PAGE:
Things about agriculture

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Ecological agriculture as a solution to environmental and food challenges

In a world facing the climate crisis and the need to feed a growing population with finite resources, the debate on the best way to sustain the world and ensure our survival is complex and polarized. However, a recently published report  presents contrasted evidence on the benefits of ecological agriculture and has received the support of numerous academic, business, and social entities.

10 Things about Ecological agriculture

Respect for the environment

Ecological agriculture has a lower impact on the environment compared to conventional agriculture. It does not generate polluting waste, contributes to the conservation of ecosystems, stores carbon in the soil, promotes biodiversity, retains water, recycles nutrients, controls pests naturally, and reduces soil erosion.

Mitigation of climate change

Studies indicate that ecological agriculture, when properly managed, contributes to carbon storage in the soil and mitigates climate change. By eliminating synthetic fertilizers, greenhouse gas emissions can be reduced by up to 20%, and carbon sequestration can offset between 40% and 72% of current annual emissions.

Enhancing biodiversity

Ecological agriculture helps strengthen ecosystem services such as landscape maintenance, pollinators, and species diversity.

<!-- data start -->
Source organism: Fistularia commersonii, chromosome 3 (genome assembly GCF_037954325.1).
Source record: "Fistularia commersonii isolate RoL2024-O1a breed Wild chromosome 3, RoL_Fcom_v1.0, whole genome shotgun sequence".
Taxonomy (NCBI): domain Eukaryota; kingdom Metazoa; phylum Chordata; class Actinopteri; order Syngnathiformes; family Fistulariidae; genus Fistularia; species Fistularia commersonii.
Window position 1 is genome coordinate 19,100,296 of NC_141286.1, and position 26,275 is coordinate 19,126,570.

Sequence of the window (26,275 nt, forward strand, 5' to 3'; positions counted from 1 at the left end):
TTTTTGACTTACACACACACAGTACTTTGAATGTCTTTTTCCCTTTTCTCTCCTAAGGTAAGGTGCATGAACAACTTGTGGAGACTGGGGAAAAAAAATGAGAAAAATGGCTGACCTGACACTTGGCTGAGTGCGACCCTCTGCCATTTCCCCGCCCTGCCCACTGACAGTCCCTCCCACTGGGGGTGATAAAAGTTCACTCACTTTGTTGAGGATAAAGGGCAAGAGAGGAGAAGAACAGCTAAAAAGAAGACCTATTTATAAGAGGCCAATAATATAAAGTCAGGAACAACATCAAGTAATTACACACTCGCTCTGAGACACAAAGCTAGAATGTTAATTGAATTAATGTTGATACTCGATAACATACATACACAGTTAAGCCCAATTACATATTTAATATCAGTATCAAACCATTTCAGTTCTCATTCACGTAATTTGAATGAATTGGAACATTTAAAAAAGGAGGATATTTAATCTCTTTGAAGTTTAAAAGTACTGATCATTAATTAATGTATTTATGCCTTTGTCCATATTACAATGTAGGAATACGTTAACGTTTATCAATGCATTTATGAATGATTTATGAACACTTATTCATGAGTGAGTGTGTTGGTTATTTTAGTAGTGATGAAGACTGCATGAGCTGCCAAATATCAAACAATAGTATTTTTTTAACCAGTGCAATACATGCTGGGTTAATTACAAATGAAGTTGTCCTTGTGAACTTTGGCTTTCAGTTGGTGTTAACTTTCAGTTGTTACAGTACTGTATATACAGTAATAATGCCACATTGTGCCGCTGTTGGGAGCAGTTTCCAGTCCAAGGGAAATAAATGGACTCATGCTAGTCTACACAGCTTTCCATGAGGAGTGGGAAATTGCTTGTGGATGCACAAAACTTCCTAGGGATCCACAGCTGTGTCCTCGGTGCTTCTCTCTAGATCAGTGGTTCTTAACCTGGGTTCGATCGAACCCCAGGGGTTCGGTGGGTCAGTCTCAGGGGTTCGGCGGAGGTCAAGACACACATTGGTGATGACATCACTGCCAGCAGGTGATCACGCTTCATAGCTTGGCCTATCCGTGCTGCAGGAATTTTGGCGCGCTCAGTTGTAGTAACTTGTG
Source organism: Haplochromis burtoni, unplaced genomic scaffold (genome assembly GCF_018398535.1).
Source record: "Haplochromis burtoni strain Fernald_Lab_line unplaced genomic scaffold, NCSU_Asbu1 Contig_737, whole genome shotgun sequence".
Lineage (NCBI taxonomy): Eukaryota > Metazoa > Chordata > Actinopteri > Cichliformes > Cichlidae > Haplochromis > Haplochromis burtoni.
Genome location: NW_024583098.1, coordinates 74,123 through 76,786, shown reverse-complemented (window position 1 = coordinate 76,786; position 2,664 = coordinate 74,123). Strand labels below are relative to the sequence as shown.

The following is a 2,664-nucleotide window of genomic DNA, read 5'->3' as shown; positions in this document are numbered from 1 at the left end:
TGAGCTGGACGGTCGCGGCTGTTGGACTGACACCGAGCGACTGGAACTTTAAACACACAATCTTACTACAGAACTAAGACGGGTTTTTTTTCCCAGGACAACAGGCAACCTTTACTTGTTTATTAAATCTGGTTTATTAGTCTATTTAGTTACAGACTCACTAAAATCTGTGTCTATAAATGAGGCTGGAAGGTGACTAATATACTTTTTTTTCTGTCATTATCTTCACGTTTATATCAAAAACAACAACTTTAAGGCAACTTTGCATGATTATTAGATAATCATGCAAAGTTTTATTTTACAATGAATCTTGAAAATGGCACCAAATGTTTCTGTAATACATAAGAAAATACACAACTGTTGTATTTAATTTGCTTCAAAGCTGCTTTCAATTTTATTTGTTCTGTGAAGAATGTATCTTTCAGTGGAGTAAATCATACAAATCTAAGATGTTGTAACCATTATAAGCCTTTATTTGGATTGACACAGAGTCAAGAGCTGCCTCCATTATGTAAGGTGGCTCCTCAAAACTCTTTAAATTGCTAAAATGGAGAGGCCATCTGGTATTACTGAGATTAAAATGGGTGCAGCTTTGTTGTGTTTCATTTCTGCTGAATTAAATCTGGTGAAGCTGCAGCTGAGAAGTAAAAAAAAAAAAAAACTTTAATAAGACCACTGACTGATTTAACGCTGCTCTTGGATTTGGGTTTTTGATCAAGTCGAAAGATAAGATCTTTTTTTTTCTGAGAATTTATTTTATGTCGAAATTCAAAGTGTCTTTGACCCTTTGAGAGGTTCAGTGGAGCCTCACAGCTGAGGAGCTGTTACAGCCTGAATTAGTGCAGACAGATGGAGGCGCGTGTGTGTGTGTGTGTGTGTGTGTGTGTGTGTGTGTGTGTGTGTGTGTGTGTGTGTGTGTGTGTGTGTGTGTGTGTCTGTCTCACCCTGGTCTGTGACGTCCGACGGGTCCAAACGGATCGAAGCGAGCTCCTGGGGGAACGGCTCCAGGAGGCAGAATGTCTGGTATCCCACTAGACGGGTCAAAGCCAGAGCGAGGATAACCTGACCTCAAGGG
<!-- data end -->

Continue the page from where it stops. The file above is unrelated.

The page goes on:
Improving water quality

Ecological agriculture reduces nitrate leaching due to factors such as using fewer fertilizers, cover crops, higher carbon content in the soil, and lower crop density. In areas vulnerable to water pollution, authorities are recommending the transition to ecological agriculture.

Food security

Studies have shown that food from ecological agriculture does not present a higher risk of diseases associated with pathogens and does not pose a microbiological risk to health.

Lower risk of pesticide contamination

Ecological agriculture implies zero or lower ingestion of pesticide contaminant residues compared to food produced through conventional agriculture. Children fed organic products have significantly lower levels of pesticide metabolites in their urine.

Capacity to feed the world

Although almost twice the amount of food necessary to feed the world’s population is produced, approximately 800 million people suffer from hunger due to poverty, social injustice, and inequality, not production problems. Ecological agriculture, combined with actions such as reducing beef production and consumption and reducing food waste, could help feed the world.

Contribution to food security

Studies suggest that ecological agriculture is an important option for food security in rural areas, especially in a context of climate change, due to its ability to adapt to environmental changes.

Organic food is not more expensive

Although organic food has a higher price compared to conventional food, this is because the additional costs of the latter, such as biodiversity loss, greenhouse gas emissions, soil degradation, and overexploitation of aquifers, are not considered. Ultimately, these impacts are paid for by society through taxes, health insurance, and agricultural subsidies.

Need for more investment in research

Research in ecological agriculture has received less funding compared to other areas, which hinders its progress and exploration of new formulas and methods. This has led to the closure of ecological agriculture research institutes in some places due to lack of funding.

In conclusion, ecological agriculture offers a range of environmental, social, and economic benefits. While it needs to be combined with other actions to address global challenges, this form of food production can play a significant role in mitigating climate change, conserving biodiversity, and ensuring food security. More investment in research and policy changes are required to foster its development and promote sustainable practices in food production.